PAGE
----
Homeopathic remedies today are produced using the same dilution principles as in Hahnemann's day. In a common dilution of 1:100, one drop of the homeopathic substance is added to 99 drops of water and/or alcohol. The mixture is then potentized by a process called "succussion" - repeated tapping on a hard surface for a specific length of time. Remedies may be diluted up to 1000 times, leaving only an infinitesimal trace of the substance. Remedies are typically diluted 10, 100, or 1,000 times, which translate into potencies that are marked with the Roman numerals X, C, and M. Homeopathic remedies range from 6X as the lowest potency to 1M or more as the highest potency.
Remedies can be taken orally in pill, powder, or drop form, rubbed topically, or injected. There are usually no side effects from homeopathic treatments, but a patient can experience what is called a "healing aggravation," a temporary accentuation of symptoms. This is seen as a positive sign that the remedy is working. Depending on the severity of the symptoms, a homeopath may choose an antidote, which produces the opposite effect of the remedy. The antidote may be another homeopathic remedy, or a strong substance, such as perfume, camphor, or coffee, which are known to block the effects of a remedy.
In the United States, the Food and Drug Administration (FDA) has recognized homeopathic medicines as drugs since 1938, working with the Homeopathic Pharmacopoeia Convention to produce and update their reference book of homeopathic medicines. Over the years, the FDA has classified homeopathic medicines as either prescription or more commonly as non-prescription (over-the-counter), depending on their strength. In the United Kingdom, homeopathic medicine has been part of the National Health Service (NHS) since it began in 1948. There are currently 5 homeopathic hospitals in the NHS. Homeopathic medicines are available over-the-counter or by prescription.
Because homeopathic remedies are so small in dose, often containing no molecular trace of the active ingredient, much of the scientific and conventional medical community maintain that they cannot work. Moreover, in homeopathy, it is claimed that the more a solution is diluted, the more potent it becomes, going against the conventional drug model that the higher a drug dose, the stronger its effect. However, a number of clinical studies and research trials have shown that homeopathic medicines can produce demonstrable physiological and clinical changes.
A summary of peer-reviewed journal articles, clinical studies, and meta-analyses are available on the National Center for Homeopathy web site: http://www.homeopathic.org/
Similarly, the British Homeopathic Library is available online at http://www.hom-inform.org/
There are many training programs and courses in homeopathy in the United States and abroad. Naturopathic doctors often receive extensive training in homeopathy, as well as in other techniques such as herbal medicine and vitamin therapy. A minority of medical doctors, especially in the fields of pediatrics and family medicine, has trained in the use of homeopathic treatments to treat chronic conditions that may not respond well to prescription drugs. Chiropractors, nurses, dentists, and veterinarians are among the health care professionals that have chosen to be trained in homeopathy, as well as individuals interested in its unique approach to health.
No diploma or certificate from any school or program conveys a license to practice homeopathy in the United States, and there is currently no recognized national standard for homeopathic education. However, a few organizations, such as the American Board of Homeotherapeutics, certify practitioners with a "diplomate of homeopathy" (D.Ht.) award. Practitioners who receive this certification must take continuing education in the field and write journal articles to maintain their standing. The Council on Homeopathic Education has been evaluating homeopathic educational training for the past 14 years. They provide a list of beginner, intermediate, and advanced homeopathic training programs that they have accredited.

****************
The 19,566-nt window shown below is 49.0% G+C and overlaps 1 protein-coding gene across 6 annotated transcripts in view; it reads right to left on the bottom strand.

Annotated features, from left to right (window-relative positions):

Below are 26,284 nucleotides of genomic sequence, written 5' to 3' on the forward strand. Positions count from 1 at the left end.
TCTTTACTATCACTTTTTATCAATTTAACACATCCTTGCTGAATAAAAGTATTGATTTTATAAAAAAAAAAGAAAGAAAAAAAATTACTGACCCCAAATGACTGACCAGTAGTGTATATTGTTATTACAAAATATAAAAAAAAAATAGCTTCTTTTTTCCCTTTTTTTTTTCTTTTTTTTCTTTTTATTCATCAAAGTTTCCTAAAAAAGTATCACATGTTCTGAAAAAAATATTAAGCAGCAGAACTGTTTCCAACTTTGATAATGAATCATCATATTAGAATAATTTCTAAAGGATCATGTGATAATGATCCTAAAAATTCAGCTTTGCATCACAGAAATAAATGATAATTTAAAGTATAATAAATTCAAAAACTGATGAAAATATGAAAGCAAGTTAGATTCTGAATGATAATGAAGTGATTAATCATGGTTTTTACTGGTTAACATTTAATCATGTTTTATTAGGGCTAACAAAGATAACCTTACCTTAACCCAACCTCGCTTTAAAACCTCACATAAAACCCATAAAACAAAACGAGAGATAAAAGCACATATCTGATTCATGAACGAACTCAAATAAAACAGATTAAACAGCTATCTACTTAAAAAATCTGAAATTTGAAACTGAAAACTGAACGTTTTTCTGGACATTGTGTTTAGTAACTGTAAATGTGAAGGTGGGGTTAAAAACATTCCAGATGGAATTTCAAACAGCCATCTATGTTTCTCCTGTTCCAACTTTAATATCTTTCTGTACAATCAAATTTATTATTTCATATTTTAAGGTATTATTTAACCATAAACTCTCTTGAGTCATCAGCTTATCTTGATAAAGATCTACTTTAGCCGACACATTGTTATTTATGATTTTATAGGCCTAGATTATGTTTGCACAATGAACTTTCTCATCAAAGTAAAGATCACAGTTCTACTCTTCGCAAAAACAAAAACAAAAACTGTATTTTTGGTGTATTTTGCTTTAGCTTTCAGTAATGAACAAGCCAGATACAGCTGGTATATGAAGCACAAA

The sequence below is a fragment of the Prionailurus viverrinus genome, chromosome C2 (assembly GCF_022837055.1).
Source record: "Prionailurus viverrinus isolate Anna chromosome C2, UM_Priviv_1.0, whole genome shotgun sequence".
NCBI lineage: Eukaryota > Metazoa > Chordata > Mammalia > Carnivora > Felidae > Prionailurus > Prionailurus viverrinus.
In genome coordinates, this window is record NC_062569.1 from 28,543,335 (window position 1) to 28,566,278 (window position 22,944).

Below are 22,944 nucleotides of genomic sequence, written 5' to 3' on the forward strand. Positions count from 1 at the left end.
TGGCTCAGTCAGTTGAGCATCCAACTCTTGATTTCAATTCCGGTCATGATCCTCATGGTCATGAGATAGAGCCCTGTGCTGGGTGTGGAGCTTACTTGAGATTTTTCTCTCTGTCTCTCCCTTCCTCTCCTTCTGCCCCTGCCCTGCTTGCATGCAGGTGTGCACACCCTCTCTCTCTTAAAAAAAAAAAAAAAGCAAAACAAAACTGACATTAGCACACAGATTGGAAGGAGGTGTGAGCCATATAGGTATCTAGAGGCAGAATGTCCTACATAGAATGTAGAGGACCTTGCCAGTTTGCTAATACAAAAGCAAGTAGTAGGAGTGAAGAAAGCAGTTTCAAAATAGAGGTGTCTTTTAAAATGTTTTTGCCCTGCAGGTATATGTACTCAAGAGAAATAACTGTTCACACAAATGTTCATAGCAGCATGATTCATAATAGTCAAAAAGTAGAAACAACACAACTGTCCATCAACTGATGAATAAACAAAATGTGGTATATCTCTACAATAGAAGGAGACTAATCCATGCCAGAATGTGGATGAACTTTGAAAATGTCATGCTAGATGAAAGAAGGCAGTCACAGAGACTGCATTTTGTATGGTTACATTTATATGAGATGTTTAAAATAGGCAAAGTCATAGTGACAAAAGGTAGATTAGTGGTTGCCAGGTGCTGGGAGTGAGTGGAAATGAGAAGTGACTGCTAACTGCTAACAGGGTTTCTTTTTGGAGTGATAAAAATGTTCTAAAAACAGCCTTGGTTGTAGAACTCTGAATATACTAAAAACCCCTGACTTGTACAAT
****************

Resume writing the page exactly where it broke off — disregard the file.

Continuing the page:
In the United Kingdom, some medical doctors practice homeopathy, receiving certification through the Faculty of Homeopathy. The Faculty also offers 3-year training programs for those with non-medical backgrounds.
The professional organizations listed below publish directories of qualified homeopathic practitioners. In addition, holistic health stores often provide the names of practitioners in their geographic area.
For additional resources on relevant Alternative and Complementary Resources, see our Resource Guides on:
NOTE: The following resource listings are not intended to be comprehensive, nor to be used as a guide for treatment. They are provided for information only. The resources are selected and categorized to help you with your own research:
AUTHORITATIVE RESEARCH RESOURCES
British Homeopathic Journal
2 Powis Place
Great Ormond Street
London WC1N 3HT
The official peer-reviewed journal of the Faculty of Homeopathy, it is published internationally on a quarterly basis.
Journal of Alternative and Complementary Medicine
Has many research and clinical homeopaths on the editorial board and publishes frequent articles on homeopathy.
Journal of the American Institute of Homeopathy
23200 Edmonds Way #A
Edmonds, WA 98026
The Institute publishes a peer-reviewed journal on homeopathy for physicians and other practitioners of homeopathy.
American Institute of Homeopathy
Homeopathic Pharmocopoeia Convention of the United States
Promotional and commercial sites are not included in this listing unless they provide significant impartial information resources.
Main Sites for Research Information
Classic texts available online.
British Homoeopathic Library and Hom-Inform Information Service
Web site of the Homœopathic Pharmacopœia of the United States (HPUS)
Online Publication of the international Homeopathy email discussion list.
Site includes an introduction to homeopathy, many links to UK, US, and other international homeopathy organizations and sites, and features the "Online Homeopathic Remedy Finder".
Canada's One-Stop Homeopathy Network
Features include a newsletter, "Find a Homeopath" in Canada, homeopathy for pets, homeopathy career, and consumer information and resources.
A commercial site, but with extensive neutral information resources.
Homoeopathic Information Service
Provides information about homeopathy to the general public as well as information services for professional homeopaths, and an online list of practitioners in the UK.
Homoeopathic Nurses Association
National Center for Homeopathy
Last Updated: May 21, 2010